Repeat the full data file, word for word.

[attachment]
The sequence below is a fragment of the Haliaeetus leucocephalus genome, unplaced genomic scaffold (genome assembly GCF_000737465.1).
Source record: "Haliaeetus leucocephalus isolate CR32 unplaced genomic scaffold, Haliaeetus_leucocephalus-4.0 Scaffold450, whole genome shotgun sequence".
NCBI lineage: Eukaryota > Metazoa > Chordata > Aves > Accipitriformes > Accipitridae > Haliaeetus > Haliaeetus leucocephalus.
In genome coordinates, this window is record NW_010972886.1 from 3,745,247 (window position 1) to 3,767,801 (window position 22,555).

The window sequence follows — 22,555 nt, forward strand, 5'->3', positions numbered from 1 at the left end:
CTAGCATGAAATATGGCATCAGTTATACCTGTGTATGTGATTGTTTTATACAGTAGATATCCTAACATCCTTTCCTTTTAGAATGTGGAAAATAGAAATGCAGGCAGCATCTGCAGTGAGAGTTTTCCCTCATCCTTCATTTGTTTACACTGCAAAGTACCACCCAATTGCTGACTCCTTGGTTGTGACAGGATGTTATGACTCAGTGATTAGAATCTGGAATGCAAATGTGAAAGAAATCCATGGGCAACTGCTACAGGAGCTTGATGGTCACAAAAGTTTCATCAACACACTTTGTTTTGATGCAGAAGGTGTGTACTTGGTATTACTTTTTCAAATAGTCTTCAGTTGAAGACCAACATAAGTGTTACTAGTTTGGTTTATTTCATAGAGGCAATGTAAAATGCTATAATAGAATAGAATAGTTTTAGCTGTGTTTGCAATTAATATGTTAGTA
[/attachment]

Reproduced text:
The sequence below is a fragment of the Haliaeetus leucocephalus genome, unplaced genomic scaffold (genome assembly GCF_000737465.1).
Source record: "Haliaeetus leucocephalus isolate CR32 unplaced genomic scaffold, Haliaeetus_leucocephalus-4.0 Scaffold450, whole genome shotgun sequence".
NCBI lineage: Eukaryota > Metazoa > Chordata > Aves > Accipitriformes > Accipitridae > Haliaeetus > Haliaeetus leucocephalus.
In genome coordinates, this window is record NW_010972886.1 from 3,745,247 (window position 1) to 3,767,801 (window position 22,555).

The window sequence follows — 22,555 nt, forward strand, 5'->3', positions numbered from 1 at the left end:
CTAGCATGAAATATGGCATCAGTTATACCTGTGTATGTGATTGTTTTATACAGTAGATATCCTAACATCCTTTCCTTTTAGAATGTGGAAAATAGAAATGCAGGCAGCATCTGCAGTGAGAGTTTTCCCTCATCCTTCATTTGTTTACACTGCAAAGTACCACCCAATTGCTGACTCCTTGGTTGTGACAGGATGTTATGACTCAGTGATTAGAATCTGGAATGCAAATGTGAAAGAAATCCATGGGCAACTGCTACAGGAGCTTGATGGTCACAAAAGTTTCATCAACACACTTTGTTTTGATGCAGAAGGTGTGTACTTGGTATTACTTTTTCAAATAGTCTTCAGTTGAAGACCAACATAAGTGTTACTAGTTTGGTTTATTTCATAGAGGCAATGTAAAATGCTATAATAGAATAGAATAGTTTTAGCTGTGTTTGCAATTAATATGTTAGTA